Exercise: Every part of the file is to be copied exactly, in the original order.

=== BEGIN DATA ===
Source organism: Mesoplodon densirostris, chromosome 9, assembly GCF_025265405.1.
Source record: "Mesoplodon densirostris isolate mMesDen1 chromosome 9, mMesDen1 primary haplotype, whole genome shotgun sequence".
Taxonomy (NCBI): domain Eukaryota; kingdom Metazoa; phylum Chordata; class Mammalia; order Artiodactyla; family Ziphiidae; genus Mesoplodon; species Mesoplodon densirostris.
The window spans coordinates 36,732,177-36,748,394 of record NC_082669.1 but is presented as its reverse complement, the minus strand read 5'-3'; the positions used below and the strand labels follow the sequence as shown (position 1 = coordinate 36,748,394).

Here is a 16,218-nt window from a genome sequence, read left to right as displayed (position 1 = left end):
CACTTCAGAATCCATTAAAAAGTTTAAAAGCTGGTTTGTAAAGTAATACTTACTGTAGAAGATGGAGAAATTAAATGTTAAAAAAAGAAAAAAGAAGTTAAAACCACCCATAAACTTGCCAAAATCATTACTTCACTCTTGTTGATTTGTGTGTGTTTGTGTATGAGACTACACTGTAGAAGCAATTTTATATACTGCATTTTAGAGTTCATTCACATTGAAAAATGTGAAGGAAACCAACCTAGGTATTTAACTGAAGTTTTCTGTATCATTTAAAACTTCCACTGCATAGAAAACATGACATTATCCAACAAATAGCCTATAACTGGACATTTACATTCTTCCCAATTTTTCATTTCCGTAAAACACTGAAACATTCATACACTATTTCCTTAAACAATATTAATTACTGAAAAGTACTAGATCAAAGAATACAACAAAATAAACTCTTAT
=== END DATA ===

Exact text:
Source organism: Mesoplodon densirostris, chromosome 9, assembly GCF_025265405.1.
Source record: "Mesoplodon densirostris isolate mMesDen1 chromosome 9, mMesDen1 primary haplotype, whole genome shotgun sequence".
Taxonomy (NCBI): domain Eukaryota; kingdom Metazoa; phylum Chordata; class Mammalia; order Artiodactyla; family Ziphiidae; genus Mesoplodon; species Mesoplodon densirostris.
The window spans coordinates 36,732,177-36,748,394 of record NC_082669.1 but is presented as its reverse complement, the minus strand read 5'-3'; the positions used below and the strand labels follow the sequence as shown (position 1 = coordinate 36,748,394).

Here is a 16,218-nt window from a genome sequence, read left to right as displayed (position 1 = left end):
CACTTCAGAATCCATTAAAAAGTTTAAAAGCTGGTTTGTAAAGTAATACTTACTGTAGAAGATGGAGAAATTAAATGTTAAAAAAAGAAAAAAGAAGTTAAAACCACCCATAAACTTGCCAAAATCATTACTTCACTCTTGTTGATTTGTGTGTGTTTGTGTATGAGACTACACTGTAGAAGCAATTTTATATACTGCATTTTAGAGTTCATTCACATTGAAAAATGTGAAGGAAACCAACCTAGGTATTTAACTGAAGTTTTCTGTATCATTTAAAACTTCCACTGCATAGAAAACATGACATTATCCAACAAATAGCCTATAACTGGACATTTACATTCTTCCCAATTTTTCATTTCCGTAAAACACTGAAACATTCATACACTATTTCCTTAAACAATATTAATTACTGAAAAGTACTAGATCAAAGAATACAACAAAATAAACTCTTAT